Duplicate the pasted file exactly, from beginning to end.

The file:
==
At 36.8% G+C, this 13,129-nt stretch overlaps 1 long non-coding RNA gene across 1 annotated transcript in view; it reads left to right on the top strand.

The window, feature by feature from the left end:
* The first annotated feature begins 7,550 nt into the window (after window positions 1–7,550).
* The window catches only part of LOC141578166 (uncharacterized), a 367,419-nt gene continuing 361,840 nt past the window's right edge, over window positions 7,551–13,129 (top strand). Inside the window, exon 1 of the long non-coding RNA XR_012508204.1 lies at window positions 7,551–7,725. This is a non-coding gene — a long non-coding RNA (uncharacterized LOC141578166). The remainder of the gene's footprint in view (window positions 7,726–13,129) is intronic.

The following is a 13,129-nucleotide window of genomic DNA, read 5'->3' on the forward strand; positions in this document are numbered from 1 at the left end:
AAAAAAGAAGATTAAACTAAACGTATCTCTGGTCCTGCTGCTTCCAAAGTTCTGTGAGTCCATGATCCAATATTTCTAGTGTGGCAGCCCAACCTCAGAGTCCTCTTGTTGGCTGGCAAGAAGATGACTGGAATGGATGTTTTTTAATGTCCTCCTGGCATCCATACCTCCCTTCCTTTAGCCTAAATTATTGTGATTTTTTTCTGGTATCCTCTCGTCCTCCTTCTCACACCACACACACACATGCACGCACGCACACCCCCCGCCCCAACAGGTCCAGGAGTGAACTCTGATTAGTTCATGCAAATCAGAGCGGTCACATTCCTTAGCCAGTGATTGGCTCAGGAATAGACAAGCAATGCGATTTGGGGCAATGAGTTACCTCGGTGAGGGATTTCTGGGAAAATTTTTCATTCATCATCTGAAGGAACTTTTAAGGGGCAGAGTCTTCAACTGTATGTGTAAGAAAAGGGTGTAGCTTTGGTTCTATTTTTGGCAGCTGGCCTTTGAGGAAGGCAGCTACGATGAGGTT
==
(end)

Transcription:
At 36.8% G+C, this 13,129-nt stretch overlaps 1 long non-coding RNA gene across 1 annotated transcript in view; it reads left to right on the top strand.

The window, feature by feature from the left end:
* The first annotated feature begins 7,550 nt into the window (after window positions 1–7,550).
* The window catches only part of LOC141578166 (uncharacterized), a 367,419-nt gene continuing 361,840 nt past the window's right edge, over window positions 7,551–13,129 (top strand). Inside the window, exon 1 of the long non-coding RNA XR_012508204.1 lies at window positions 7,551–7,725. This is a non-coding gene — a long non-coding RNA (uncharacterized LOC141578166). The remainder of the gene's footprint in view (window positions 7,726–13,129) is intronic.

The following is a 13,129-nucleotide window of genomic DNA, read 5'->3' on the forward strand; positions in this document are numbered from 1 at the left end:
AAAAAAGAAGATTAAACTAAACGTATCTCTGGTCCTGCTGCTTCCAAAGTTCTGTGAGTCCATGATCCAATATTTCTAGTGTGGCAGCCCAACCTCAGAGTCCTCTTGTTGGCTGGCAAGAAGATGACTGGAATGGATGTTTTTTAATGTCCTCCTGGCATCCATACCTCCCTTCCTTTAGCCTAAATTATTGTGATTTTTTTCTGGTATCCTCTCGTCCTCCTTCTCACACCACACACACACATGCACGCACGCACACCCCCCGCCCCAACAGGTCCAGGAGTGAACTCTGATTAGTTCATGCAAATCAGAGCGGTCACATTCCTTAGCCAGTGATTGGCTCAGGAATAGACAAGCAATGCGATTTGGGGCAATGAGTTACCTCGGTGAGGGATTTCTGGGAAAATTTTTCATTCATCATCTGAAGGAACTTTTAAGGGGCAGAGTCTTCAACTGTATGTGTAAGAAAAGGGTGTAGCTTTGGTTCTATTTTTGGCAGCTGGCCTTTGAGGAAGGCAGCTACGATGAGGTT